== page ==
The origins of Lukowitz and the tartines
In the nineteenth century, it was fashionable to go out and eat small, handcrafted sandwiches known as tartines. In Graz, Austria, the practice of eating tartines remains alive to this day. It has, in fact, never gone out of fashion. There, in a family-run business in the Stempfergasse, dozens of classic small sandwiches like the Polnischer Aufstrich and the Liptauer are prepared by the staff on a daily base. Well-known to the townspeople, the elegant bar fills up every morning and afternoon with young and old, having their customary choice of brötchen with a small glass of local wine or drink their beer from a tiny glass known as the pfiff.
It is not unusual that the sandwiches run out before three o’ clock in the afternoon – from the store is a coming and going of delivery boys with carts stacked with beribboned boxes filled with the brötchen to lighten up functions ranging from birthdays, graduations, and unexpected visits form the parents-in-law.
One might wonder, if Lukowitz is a person, or maybe even a group of people. It is neither. It is a way of looking at things. Lukowitz is a longing for the ways and quality of the past, but transposed to the tastes and technical capabilities of the present. And the ways of Graz inspired Lukowitz to make what we have on offer here for you soon.
Open-faced culinary sandwiches, tartines, have their origin in 19th century France. Looking for a way to serve hors d’oeuvres outside of the main courses at banquets, small toasted breads were splendidly decorated and placed on separate tables in the antechamber. This practice is still common at certain types of social gathering, and though the bread has now mostly been replaced by crackers or melba toast, the reason to do so remains the same: to be able to eat tasty combinations without using cutlery.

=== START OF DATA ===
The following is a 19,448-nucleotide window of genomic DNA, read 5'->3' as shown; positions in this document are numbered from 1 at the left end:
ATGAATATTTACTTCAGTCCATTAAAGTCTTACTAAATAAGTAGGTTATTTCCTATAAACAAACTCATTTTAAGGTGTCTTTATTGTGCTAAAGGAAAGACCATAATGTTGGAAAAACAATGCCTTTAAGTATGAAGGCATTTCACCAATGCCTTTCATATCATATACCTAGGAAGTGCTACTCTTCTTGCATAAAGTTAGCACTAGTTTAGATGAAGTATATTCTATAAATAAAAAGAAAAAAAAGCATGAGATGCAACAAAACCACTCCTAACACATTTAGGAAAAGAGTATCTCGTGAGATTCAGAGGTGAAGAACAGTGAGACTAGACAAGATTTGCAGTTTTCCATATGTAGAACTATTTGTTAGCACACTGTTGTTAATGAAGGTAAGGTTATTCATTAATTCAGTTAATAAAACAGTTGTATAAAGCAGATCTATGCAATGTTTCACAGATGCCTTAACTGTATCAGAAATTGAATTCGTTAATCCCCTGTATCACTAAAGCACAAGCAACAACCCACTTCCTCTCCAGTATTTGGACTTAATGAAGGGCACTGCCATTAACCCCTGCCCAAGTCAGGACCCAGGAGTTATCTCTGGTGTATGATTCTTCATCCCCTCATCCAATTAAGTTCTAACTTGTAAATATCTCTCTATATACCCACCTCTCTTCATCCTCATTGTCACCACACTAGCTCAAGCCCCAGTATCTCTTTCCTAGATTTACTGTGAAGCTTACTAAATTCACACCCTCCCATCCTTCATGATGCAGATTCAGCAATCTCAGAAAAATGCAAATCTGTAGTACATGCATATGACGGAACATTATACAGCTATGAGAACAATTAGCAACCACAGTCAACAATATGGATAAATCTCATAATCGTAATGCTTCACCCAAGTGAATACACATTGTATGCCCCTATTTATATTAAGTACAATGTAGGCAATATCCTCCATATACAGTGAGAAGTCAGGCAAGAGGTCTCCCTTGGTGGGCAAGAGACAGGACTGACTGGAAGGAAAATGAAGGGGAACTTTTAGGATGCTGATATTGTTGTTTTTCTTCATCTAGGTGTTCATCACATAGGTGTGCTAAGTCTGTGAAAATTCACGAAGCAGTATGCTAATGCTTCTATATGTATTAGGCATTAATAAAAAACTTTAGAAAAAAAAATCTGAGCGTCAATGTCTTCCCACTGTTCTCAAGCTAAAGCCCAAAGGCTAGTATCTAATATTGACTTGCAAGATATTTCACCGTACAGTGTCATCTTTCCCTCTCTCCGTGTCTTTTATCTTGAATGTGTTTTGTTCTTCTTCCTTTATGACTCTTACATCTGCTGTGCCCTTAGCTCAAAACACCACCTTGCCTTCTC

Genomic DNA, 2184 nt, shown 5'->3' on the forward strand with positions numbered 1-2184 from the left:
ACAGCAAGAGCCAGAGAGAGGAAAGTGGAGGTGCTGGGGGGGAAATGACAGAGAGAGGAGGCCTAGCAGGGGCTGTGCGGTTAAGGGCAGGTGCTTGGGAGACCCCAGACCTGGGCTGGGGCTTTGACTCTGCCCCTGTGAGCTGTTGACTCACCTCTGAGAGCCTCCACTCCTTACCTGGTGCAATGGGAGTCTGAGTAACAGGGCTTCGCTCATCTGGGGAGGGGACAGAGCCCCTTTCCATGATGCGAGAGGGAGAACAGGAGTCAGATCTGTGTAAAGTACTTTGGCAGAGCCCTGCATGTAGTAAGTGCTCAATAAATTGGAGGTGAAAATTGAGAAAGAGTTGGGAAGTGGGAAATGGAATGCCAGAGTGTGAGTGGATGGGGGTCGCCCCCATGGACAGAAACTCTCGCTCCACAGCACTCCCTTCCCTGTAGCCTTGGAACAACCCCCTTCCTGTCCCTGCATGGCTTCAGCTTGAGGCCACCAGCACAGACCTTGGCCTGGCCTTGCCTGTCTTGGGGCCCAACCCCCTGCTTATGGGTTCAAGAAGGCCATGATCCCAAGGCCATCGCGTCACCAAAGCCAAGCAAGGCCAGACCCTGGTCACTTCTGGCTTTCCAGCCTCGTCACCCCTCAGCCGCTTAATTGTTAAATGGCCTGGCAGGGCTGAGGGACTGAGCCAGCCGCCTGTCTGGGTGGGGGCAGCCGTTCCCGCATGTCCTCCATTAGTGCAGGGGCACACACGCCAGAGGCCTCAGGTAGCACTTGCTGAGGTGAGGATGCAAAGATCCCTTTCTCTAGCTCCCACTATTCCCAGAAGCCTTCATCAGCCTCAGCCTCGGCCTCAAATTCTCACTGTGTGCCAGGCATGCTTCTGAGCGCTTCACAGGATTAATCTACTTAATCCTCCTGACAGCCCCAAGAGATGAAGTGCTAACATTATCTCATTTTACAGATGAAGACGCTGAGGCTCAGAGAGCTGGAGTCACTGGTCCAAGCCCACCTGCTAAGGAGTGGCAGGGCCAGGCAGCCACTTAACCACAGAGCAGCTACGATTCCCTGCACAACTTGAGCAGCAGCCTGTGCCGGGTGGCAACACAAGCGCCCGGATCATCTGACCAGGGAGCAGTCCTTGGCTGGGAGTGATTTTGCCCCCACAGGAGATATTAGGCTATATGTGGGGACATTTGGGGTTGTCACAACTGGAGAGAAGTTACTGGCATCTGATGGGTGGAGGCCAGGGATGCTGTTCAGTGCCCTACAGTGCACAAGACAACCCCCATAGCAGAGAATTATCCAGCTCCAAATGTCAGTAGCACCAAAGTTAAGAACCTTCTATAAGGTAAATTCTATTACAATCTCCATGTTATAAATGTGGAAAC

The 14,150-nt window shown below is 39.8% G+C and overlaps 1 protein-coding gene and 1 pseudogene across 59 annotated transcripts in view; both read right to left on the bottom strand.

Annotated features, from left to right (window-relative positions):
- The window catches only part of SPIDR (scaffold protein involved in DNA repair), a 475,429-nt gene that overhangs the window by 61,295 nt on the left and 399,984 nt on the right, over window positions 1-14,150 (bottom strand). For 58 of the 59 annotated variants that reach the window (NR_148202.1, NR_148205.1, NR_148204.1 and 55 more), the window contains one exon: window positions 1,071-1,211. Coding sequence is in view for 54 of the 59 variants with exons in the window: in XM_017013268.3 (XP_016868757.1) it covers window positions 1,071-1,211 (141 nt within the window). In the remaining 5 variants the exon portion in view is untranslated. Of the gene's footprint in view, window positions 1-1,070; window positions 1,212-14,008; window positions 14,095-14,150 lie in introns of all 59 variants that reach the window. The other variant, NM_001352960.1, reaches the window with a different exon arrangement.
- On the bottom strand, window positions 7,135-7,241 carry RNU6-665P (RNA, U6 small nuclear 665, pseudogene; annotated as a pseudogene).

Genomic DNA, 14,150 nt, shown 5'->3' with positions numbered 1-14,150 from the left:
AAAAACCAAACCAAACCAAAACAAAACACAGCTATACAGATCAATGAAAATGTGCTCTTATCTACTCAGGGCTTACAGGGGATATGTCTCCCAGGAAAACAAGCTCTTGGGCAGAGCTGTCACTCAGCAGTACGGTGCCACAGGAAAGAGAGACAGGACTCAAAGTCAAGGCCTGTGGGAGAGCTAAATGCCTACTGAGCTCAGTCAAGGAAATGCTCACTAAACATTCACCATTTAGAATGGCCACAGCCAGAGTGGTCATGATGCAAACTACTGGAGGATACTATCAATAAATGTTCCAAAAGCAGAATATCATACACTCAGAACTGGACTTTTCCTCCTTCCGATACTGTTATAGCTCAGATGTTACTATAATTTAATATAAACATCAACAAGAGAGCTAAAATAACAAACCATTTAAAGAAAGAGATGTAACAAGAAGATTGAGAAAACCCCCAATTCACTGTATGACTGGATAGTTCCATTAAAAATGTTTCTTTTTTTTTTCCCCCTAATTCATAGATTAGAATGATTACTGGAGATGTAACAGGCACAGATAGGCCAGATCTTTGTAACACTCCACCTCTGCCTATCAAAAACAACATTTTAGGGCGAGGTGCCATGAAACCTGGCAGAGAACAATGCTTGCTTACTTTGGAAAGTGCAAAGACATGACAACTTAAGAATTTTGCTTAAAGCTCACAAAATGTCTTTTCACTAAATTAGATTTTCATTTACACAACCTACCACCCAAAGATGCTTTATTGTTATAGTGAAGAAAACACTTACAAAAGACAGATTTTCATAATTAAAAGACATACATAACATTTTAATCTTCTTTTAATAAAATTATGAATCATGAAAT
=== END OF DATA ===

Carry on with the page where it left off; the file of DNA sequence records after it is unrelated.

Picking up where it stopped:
It was found that this was useful for eating when on the go. After being in vogue in the stalls around the Palais Royal in the 1880’s, it was picked up by stylish travellers and became a truly European phenomenon in the fin-de-siècle, when promenading, visiting theatres and dancing became fashionable for city dwellers in all parts of the continent. Local varieties of these chic sandwiches have survived in the former Austro-Hungarian Empire, Russia, the Baltic and Nordic countries. They will be here to stay now, too.